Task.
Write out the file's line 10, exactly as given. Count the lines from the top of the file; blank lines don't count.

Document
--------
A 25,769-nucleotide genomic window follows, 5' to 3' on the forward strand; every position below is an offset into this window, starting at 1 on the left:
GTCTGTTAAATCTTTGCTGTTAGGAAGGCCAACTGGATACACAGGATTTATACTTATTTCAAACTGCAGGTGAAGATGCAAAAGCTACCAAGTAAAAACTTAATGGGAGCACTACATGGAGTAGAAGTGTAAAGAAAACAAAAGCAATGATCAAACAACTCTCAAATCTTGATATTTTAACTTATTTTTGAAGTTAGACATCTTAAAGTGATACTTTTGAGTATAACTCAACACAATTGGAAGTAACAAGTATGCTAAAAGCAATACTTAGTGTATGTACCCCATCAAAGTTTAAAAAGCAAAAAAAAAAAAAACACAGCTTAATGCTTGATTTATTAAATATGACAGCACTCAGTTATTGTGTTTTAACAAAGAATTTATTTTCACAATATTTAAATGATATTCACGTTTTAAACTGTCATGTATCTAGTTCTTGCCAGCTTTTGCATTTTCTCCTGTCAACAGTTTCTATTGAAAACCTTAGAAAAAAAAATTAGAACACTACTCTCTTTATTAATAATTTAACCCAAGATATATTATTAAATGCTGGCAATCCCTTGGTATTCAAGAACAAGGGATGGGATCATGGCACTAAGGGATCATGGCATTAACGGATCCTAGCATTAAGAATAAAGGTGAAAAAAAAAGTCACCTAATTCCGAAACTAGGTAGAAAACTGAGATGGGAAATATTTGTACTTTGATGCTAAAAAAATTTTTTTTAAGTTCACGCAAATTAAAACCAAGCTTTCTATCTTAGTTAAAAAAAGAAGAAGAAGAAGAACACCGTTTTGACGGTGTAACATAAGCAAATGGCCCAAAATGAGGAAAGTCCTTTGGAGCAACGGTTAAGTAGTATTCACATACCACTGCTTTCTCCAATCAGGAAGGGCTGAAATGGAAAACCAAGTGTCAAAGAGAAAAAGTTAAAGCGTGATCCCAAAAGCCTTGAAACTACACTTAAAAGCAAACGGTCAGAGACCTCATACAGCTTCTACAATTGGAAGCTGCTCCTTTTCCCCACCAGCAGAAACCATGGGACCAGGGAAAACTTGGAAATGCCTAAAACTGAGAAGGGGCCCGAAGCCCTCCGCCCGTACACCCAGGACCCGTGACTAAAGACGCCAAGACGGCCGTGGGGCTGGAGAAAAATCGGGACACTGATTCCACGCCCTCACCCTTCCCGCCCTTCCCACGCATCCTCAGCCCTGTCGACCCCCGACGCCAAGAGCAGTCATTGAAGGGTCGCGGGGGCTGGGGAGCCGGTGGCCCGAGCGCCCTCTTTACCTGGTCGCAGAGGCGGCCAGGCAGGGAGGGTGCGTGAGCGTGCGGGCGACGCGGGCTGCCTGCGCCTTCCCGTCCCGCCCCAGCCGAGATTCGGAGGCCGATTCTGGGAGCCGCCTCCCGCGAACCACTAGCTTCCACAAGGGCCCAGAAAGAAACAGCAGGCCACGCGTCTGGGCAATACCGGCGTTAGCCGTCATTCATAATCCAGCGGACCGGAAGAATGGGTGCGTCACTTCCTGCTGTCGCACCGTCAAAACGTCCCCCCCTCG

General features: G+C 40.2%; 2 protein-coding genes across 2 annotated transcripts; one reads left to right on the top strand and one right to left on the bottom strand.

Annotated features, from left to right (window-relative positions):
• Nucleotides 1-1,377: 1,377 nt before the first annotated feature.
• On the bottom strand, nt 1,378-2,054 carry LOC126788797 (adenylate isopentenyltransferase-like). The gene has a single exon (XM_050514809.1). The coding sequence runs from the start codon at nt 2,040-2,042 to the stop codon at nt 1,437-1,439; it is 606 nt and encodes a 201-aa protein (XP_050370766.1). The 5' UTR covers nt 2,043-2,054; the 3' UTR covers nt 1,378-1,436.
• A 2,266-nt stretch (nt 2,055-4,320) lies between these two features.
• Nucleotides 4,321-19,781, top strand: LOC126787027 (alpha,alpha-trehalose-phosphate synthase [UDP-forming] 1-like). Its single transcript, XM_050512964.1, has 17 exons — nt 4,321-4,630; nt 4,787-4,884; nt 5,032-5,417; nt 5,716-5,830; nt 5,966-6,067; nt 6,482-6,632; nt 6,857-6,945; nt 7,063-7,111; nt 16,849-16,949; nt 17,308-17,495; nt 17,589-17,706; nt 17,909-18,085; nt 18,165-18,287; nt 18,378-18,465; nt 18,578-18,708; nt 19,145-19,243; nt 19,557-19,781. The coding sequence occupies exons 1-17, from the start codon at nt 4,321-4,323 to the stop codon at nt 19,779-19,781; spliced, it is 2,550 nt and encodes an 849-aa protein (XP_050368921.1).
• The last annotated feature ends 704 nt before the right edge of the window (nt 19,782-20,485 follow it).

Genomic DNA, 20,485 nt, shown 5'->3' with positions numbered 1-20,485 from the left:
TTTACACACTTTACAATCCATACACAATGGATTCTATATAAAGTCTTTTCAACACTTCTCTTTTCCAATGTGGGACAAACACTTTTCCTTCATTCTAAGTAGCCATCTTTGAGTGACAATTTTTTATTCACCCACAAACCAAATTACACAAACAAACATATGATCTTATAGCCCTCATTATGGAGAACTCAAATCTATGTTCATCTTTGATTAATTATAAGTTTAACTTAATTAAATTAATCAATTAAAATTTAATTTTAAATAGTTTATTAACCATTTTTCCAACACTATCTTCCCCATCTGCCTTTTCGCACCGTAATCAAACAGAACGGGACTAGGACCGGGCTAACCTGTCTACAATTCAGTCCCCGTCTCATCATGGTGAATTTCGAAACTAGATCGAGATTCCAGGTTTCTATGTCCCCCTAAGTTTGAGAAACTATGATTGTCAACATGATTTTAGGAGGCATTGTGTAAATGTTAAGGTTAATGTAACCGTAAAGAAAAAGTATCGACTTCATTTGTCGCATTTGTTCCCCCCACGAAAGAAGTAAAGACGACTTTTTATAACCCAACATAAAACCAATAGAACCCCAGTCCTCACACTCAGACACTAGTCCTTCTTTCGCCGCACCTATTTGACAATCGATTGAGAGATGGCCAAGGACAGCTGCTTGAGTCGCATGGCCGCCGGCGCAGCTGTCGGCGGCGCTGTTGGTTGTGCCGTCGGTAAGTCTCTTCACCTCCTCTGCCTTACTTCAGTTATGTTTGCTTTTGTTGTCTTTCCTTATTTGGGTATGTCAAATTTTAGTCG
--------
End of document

Genomic DNA, 20,485 nt, shown 5'->3' with positions numbered 1-20,485 from the left: